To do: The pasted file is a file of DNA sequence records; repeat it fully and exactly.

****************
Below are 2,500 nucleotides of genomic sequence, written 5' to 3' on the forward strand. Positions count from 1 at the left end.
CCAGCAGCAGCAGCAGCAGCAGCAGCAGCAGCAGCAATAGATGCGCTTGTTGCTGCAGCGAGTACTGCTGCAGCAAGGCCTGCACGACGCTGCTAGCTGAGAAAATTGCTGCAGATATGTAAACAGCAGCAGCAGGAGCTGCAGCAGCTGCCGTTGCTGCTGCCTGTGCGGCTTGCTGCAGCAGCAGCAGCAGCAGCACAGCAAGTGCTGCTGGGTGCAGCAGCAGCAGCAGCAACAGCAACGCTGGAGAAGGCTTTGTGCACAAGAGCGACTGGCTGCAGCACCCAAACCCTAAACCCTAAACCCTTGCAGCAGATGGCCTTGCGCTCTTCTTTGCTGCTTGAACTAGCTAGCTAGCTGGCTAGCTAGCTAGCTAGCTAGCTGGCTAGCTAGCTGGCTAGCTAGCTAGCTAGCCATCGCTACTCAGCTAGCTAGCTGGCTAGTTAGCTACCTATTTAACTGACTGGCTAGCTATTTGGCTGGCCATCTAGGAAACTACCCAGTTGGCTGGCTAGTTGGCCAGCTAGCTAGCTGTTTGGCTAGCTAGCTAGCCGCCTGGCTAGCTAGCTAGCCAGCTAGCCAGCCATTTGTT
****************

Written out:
Below are 2,500 nucleotides of genomic sequence, written 5' to 3' on the forward strand. Positions count from 1 at the left end.
CCAGCAGCAGCAGCAGCAGCAGCAGCAGCAGCAGCAATAGATGCGCTTGTTGCTGCAGCGAGTACTGCTGCAGCAAGGCCTGCACGACGCTGCTAGCTGAGAAAATTGCTGCAGATATGTAAACAGCAGCAGCAGGAGCTGCAGCAGCTGCCGTTGCTGCTGCCTGTGCGGCTTGCTGCAGCAGCAGCAGCAGCAGCACAGCAAGTGCTGCTGGGTGCAGCAGCAGCAGCAGCAACAGCAACGCTGGAGAAGGCTTTGTGCACAAGAGCGACTGGCTGCAGCACCCAAACCCTAAACCCTAAACCCTTGCAGCAGATGGCCTTGCGCTCTTCTTTGCTGCTTGAACTAGCTAGCTAGCTGGCTAGCTAGCTAGCTAGCTAGCTGGCTAGCTAGCTGGCTAGCTAGCTAGCTAGCCATCGCTACTCAGCTAGCTAGCTGGCTAGTTAGCTACCTATTTAACTGACTGGCTAGCTATTTGGCTGGCCATCTAGGAAACTACCCAGTTGGCTGGCTAGTTGGCCAGCTAGCTAGCTGTTTGGCTAGCTAGCTAGCCGCCTGGCTAGCTAGCTAGCCAGCTAGCCAGCCATTTGTT